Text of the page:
Conditions for National Party: The total number of valid votes polled by all the contesting candidates of such party is not less than 6% of the total valid votes polled by all the contesting candidates in a General Election.
If a political party is treated as a recognised political party in four or more States, it shall be known as a `National Party’ throughout India.
If a political party is treated as a recognised political party in less than four States, it should be known as a `State Party’.
The Election Commission has recognized 8 political parties as National Parties and 52 political parties as State Parties in different States at the time of General Elections 2019.
POWERS (Article 324)
The Commission enjoys the powers of superintendence, direction and control of the elections to both Houses of Parliament.
The Election Commission of India, inter-alia, is also vested with the following powers:
A. superintendence, direction and control of the elections for the President and Vice-President of India.
B. Conduct of elections to the Parliament (Lok Sabha and Rajya Sabha) and the Vidhan Sabhas and the Vidhan Parishads.
C. Preparation of electoral rolls.
Elections are conducted as per the constitutional provisions, supplemented by parliamentary laws. The Representation of the People Act, 1951 deals in detail with all aspects of the conduct of elections and all post-election disputes.
5. FINANCE COMMISSION
The Finance Commission is constituted by the President every five years or at such an early time, as he considers necessary.
It consists of a Chairman and 4 other members. They are eligible for re-appointment. The Chairman is selected from persons who have had experience in public affairs, while the members are selected from the persons who:
The 14th Finance Commission had recommended the sharing of taxes between the states and the centre in the ratio of 42: 58 from an earlier 32:68 ratio recommended by the 13th Finance Commission.
The Terms of Reference and the matters to be considered by the Finance Commission are:
1. (i) the distribution between the Union and the States of the net proceeds of taxes;
(ii) the principles which should govern the grants-in- aid of the revenues of the States out of the Consolidated Fund of India and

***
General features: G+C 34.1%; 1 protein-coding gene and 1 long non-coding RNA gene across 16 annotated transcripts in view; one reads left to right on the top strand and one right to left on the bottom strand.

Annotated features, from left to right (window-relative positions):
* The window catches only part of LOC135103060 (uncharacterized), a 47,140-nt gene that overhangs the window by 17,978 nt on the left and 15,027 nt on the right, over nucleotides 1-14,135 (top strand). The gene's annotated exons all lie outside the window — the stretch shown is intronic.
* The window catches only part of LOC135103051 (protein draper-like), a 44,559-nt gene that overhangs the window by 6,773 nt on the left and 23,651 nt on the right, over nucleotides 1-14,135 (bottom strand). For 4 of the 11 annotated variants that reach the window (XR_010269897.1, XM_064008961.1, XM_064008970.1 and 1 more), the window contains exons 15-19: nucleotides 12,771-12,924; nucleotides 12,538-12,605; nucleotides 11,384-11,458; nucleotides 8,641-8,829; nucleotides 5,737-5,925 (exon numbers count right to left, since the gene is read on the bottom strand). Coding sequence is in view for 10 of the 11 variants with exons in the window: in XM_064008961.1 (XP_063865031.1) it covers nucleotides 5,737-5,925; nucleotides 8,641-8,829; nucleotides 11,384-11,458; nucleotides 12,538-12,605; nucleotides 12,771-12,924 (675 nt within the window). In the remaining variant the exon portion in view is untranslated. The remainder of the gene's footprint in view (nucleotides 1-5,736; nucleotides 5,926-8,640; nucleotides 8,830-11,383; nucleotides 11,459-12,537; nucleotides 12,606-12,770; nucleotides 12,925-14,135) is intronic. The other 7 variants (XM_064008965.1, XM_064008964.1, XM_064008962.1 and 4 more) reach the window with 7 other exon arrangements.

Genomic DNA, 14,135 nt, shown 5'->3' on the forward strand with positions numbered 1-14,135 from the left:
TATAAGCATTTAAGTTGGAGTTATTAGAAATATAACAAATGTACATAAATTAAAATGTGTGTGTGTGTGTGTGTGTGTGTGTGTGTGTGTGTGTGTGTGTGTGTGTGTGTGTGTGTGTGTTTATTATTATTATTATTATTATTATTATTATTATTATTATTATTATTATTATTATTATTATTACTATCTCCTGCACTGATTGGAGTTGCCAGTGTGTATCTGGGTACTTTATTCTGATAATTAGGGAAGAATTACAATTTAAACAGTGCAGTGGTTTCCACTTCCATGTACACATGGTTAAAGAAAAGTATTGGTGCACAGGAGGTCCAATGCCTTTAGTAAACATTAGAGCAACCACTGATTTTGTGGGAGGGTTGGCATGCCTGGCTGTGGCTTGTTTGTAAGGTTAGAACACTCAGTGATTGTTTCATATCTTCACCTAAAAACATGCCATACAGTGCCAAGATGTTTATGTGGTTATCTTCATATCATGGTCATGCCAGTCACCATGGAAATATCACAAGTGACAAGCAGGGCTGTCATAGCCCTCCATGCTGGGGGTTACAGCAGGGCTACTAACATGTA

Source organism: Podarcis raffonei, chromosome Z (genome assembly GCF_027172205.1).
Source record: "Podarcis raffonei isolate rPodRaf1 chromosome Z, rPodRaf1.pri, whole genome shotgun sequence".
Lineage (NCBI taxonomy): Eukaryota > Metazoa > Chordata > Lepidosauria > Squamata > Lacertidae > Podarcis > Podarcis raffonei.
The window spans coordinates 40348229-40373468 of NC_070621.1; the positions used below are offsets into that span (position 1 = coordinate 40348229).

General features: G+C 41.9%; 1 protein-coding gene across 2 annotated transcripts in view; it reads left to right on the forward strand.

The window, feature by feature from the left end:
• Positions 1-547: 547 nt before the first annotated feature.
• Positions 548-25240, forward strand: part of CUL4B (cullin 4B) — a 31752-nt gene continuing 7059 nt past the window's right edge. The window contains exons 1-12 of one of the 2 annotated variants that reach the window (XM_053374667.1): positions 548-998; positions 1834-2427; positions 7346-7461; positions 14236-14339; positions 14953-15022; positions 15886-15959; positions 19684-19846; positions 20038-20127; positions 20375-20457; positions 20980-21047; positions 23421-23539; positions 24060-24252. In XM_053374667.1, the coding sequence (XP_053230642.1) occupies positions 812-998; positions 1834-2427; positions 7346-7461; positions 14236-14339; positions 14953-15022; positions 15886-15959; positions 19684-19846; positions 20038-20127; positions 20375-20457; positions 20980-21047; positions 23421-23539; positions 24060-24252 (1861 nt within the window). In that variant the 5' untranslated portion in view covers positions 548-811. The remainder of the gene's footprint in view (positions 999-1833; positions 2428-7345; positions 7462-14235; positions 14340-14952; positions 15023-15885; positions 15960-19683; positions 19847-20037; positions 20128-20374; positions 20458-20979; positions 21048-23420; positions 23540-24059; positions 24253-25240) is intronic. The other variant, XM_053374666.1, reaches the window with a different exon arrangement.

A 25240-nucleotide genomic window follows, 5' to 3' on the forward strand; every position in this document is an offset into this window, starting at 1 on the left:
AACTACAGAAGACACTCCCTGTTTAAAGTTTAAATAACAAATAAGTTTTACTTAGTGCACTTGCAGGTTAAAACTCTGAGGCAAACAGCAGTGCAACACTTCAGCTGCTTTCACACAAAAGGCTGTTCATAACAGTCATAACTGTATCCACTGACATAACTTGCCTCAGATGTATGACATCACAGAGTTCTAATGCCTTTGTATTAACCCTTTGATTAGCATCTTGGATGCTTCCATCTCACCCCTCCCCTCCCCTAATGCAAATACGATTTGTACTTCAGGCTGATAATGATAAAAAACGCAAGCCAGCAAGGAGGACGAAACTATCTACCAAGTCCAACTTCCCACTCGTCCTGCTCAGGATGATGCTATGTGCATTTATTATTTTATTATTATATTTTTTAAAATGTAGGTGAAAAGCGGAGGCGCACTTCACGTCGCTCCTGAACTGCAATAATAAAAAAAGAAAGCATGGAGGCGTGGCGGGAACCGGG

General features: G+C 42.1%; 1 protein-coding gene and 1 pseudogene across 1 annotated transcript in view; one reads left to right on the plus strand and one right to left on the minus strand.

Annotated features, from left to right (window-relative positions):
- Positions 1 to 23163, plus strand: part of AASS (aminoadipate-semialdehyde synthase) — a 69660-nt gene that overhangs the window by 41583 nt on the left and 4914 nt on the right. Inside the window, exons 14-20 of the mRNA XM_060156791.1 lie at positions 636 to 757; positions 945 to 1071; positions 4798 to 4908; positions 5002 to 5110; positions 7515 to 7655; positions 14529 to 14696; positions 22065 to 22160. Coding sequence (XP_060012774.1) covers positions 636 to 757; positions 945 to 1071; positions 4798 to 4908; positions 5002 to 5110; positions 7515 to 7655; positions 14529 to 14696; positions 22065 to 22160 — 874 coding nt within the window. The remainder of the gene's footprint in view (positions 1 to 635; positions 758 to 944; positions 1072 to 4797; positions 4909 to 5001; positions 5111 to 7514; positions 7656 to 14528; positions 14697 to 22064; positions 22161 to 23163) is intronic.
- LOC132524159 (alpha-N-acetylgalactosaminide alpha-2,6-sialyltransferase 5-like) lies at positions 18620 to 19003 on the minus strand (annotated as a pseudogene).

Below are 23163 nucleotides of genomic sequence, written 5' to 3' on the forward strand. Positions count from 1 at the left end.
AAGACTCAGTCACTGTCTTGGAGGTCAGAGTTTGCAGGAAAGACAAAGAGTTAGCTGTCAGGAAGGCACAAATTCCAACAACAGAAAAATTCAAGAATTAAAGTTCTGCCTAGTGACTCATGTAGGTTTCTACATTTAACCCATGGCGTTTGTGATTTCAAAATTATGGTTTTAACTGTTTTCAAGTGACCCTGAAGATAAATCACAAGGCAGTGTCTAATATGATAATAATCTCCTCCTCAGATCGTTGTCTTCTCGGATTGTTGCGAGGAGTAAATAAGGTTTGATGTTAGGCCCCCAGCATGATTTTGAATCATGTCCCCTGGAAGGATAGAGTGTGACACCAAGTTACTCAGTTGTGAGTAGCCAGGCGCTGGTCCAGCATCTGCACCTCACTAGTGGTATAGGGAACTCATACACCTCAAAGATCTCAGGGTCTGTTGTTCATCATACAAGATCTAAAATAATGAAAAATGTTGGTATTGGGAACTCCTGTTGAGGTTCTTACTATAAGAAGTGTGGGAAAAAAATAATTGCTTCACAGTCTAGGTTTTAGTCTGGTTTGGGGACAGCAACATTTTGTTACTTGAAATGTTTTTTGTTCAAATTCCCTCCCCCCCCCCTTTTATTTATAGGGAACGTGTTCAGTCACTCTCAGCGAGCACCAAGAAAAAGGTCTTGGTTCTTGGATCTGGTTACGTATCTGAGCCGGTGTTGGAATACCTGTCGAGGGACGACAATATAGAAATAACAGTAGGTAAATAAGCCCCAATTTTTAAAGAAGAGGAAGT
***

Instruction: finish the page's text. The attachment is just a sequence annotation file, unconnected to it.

(iii) the measures needed to augment the Consolidated Fund of a State to supplement the resources of the Panchayats and Municipalities in the State on the basis of the recommendations made by the Finance Commission of the State.
2. The Commission shall give suggestions to amend the Fiscal Responsibility Budget Management Acts currently in force. The 14th Commission report will apply for a period of five years commencing from April 1, 2015.
PANCHAYATI RAJ / LOCAL BODIES
This system has been enacted to ensure direct participation of people at the grass roots level. The Balwant Rai Mehta Committee submitted its report in 1957 in which it recommended:
The 3-tier system of Panchayat Raj was first adopted by Rajasthan in 1959, followed by Andhra Pradesh, Bihar, Gujarat, Himachal Pradesh, Maharashtra, Punjab, Tamil Nadu, UP and West Bengal.
Article 120 lays down the official language of the Parliament. It says that the business of the Parliament shall be transacted in Hindi or English.
OFFICIAL LANGUAGE OF THE UNION
Part XVII of the constitution deals with the Official language of the Union. (Articles 343-351). Hindi in Devanagari was accepted as the Official language of the Union with international form of Indian numerals. English was allowed for 15 years and it was to cease w.e.f. January, 1965. But it was not acceptable to states like Tamil Nadu, Karnataka, Andhra Pradesh, Pondicherry and West Bengal. So English was allowed to be used simultaneously as an Official Language.
OFFICIAL LANGUAGE ACT 1963
The Parliament enacted the Official Language Act, 1963 which permitted continued use of English along with Hindi for all official purposes and in Parliament.
PROMOTION OF HINDI
Article 351 provides for spread and development of Hindi language. The ultimate goal is spread and development of Hindi and gradual switchover for official purposes and as a link language.
Besides Hindi, our constitution recognises other languages and the need for their development. These languages are mentioned in the 8 th Schedule. Originally, there were 14 languages in the Eighth Schedule and eight languages were added later byamendments. Currently, the total number of languages in the 8 th Schedule is 22.